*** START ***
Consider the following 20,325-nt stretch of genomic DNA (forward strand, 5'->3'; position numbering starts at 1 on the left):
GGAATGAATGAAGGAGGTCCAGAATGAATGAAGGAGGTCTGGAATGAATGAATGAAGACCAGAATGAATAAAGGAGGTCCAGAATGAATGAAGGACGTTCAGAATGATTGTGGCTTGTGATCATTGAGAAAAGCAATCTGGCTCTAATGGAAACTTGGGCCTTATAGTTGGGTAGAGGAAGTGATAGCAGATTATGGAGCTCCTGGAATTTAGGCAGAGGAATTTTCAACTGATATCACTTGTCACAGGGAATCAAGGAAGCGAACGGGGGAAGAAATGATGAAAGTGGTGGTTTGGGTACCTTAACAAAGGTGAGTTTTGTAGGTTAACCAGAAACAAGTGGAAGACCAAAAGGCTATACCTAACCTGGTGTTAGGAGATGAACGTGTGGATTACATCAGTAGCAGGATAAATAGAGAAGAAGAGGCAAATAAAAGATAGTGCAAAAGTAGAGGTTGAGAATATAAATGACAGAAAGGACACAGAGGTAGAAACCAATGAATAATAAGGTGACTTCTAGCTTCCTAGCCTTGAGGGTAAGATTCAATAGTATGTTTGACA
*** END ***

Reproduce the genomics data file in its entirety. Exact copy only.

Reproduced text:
Consider the following 20,325-nt stretch of genomic DNA (forward strand, 5'->3'; position numbering starts at 1 on the left):
GGAATGAATGAAGGAGGTCCAGAATGAATGAAGGAGGTCTGGAATGAATGAATGAAGACCAGAATGAATAAAGGAGGTCCAGAATGAATGAAGGACGTTCAGAATGATTGTGGCTTGTGATCATTGAGAAAAGCAATCTGGCTCTAATGGAAACTTGGGCCTTATAGTTGGGTAGAGGAAGTGATAGCAGATTATGGAGCTCCTGGAATTTAGGCAGAGGAATTTTCAACTGATATCACTTGTCACAGGGAATCAAGGAAGCGAACGGGGGAAGAAATGATGAAAGTGGTGGTTTGGGTACCTTAACAAAGGTGAGTTTTGTAGGTTAACCAGAAACAAGTGGAAGACCAAAAGGCTATACCTAACCTGGTGTTAGGAGATGAACGTGTGGATTACATCAGTAGCAGGATAAATAGAGAAGAAGAGGCAAATAAAAGATAGTGCAAAAGTAGAGGTTGAGAATATAAATGACAGAAAGGACACAGAGGTAGAAACCAATGAATAATAAGGTGACTTCTAGCTTCCTAGCCTTGAGGGTAAGATTCAATAGTATGTTTGACA